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There is nothing new under the sun. I remember being in a dramatic literature course back in high school and discussing how there are really only a few basic story plots (think man vs. nature, man vs. self, etc.). Although humans have been writing stories and plays for centuries, each tale can be broken down into the essential elements of those basic plots. It’s not a bad thing – it simply means that we take the existing structures available to us and build upon them with our own ideas and talents.

I think that lifestyle blogging can be like writing a story and trying to come up with a new plot: you can’t really do it. There are so many lifestyle bloggers out there doing creative things, and it is challenging to come up with something new. So you just have to be inventive with what you have, respect the work of others, and add your own ideas to the mix.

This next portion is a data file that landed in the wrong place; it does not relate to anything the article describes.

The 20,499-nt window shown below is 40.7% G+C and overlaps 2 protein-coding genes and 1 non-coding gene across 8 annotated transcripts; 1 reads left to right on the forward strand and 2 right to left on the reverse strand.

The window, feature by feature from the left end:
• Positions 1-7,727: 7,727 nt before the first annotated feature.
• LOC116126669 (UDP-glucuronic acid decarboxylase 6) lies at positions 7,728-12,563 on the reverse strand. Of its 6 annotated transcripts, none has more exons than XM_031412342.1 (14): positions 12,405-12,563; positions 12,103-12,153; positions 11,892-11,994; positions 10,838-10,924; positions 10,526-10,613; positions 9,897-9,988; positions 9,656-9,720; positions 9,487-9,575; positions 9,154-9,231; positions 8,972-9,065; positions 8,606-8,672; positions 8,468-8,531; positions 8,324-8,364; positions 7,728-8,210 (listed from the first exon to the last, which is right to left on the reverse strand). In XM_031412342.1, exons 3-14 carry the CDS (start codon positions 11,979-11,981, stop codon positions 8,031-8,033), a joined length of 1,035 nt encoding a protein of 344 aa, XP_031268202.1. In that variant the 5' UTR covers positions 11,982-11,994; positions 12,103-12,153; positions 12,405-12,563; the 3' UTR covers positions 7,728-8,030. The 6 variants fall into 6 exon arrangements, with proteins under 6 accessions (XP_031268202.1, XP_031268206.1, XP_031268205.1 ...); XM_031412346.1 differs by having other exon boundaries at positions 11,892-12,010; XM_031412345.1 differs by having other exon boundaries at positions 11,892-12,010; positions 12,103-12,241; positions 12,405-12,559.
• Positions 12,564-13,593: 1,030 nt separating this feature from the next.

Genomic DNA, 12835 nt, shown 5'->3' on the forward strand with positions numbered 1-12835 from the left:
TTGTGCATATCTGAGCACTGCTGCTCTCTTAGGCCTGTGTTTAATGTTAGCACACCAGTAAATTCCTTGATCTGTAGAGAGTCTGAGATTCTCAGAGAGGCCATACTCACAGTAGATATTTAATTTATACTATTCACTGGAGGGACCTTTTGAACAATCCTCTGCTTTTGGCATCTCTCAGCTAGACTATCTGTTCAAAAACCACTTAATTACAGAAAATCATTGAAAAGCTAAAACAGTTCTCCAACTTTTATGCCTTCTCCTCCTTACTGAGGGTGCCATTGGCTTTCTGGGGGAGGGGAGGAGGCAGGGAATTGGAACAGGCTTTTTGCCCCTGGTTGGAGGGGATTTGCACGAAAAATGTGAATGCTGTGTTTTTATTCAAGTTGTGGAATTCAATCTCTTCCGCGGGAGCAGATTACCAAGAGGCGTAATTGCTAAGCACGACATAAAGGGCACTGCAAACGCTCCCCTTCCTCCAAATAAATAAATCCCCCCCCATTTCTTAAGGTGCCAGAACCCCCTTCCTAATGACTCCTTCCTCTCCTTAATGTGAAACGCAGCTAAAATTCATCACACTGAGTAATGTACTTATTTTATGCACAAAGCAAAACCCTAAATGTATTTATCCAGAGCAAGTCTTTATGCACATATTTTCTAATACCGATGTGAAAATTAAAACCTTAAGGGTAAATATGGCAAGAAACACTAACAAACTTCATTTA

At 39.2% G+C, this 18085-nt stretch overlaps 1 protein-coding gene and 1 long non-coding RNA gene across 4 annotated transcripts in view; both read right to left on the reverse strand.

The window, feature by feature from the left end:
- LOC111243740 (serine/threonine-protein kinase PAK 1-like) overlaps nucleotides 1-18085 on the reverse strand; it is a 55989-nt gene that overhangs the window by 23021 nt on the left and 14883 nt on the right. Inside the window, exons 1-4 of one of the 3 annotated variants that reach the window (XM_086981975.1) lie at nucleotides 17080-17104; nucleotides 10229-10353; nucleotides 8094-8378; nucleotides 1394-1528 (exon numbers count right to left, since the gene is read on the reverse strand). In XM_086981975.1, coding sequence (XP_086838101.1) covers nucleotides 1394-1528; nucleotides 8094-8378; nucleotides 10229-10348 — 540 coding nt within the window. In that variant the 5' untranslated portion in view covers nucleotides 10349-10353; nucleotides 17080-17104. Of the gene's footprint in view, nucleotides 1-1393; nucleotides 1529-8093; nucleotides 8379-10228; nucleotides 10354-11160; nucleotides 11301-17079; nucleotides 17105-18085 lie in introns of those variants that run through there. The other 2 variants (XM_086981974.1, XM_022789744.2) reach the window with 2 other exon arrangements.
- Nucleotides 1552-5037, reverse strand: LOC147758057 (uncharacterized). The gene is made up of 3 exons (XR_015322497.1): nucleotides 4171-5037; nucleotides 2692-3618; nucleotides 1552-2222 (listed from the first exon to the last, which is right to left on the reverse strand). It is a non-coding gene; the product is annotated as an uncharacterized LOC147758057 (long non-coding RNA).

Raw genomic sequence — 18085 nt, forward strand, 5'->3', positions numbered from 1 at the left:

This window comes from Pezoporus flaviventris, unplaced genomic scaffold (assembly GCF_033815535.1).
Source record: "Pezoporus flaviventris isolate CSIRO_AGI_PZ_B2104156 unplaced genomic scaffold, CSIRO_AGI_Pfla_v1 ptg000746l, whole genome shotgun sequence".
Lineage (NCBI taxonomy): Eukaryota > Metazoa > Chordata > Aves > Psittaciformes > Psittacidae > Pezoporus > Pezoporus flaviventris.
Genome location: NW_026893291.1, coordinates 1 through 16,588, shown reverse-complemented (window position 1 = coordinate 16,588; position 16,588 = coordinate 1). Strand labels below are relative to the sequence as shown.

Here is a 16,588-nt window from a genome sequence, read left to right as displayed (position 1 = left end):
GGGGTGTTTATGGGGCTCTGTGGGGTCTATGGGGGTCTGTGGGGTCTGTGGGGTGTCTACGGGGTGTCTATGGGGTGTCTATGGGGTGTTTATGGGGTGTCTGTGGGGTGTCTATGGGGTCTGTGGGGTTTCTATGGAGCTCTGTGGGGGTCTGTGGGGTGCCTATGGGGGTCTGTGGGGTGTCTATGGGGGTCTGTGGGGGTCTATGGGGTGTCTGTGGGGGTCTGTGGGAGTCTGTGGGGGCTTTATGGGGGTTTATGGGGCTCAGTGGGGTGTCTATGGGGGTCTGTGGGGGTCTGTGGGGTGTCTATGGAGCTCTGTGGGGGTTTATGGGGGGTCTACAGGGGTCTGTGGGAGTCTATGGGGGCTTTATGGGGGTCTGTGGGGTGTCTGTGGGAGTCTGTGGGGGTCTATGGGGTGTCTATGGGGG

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This cocktail is my version of someone else’s excellent idea. One of my favorite places to eat in southeast Wisconsin is Cafe Sourette, a farm-to-table concept restaurant in West Bend. Every time I eat at Cafe Sourette, I order the ginger press cocktail. It has this wonderful, bright flavor. The spicy tang of ginger wakes me up every time. After craving the cocktail numerous times and ruling out the possibility of driving an hour round trip just to have one of my favorite drinks, I decided to create my own approximation of the ginger press. It is so easy to whip up on a hot afternoon, and it makes me feel fancy. Especially with the paper straw.

IMG_0969Ginger Press Cocktail

2 oz. Domaine du Canton ginger liqueur

Lemonade (homemade is good, but I was lazy and used Simply Lemonade)

Ice

Lemon slices

Fill a tumbler with ice. Pour in 2 ounces of Domaine du Canton ginger liqueur. (I recommend wiping down the lip of the Domaine du Canton bottle after you have poured, because it is a syrupy liqueur and you will thank yourself later when you don’t have to strong-arm the cap off of the bottle next time you open it.) Top with lemonade. Garnish with lemon slices. Candied ginger would be a nice garnish too, if you have it on hand. Add a straw and sip in the sunshine.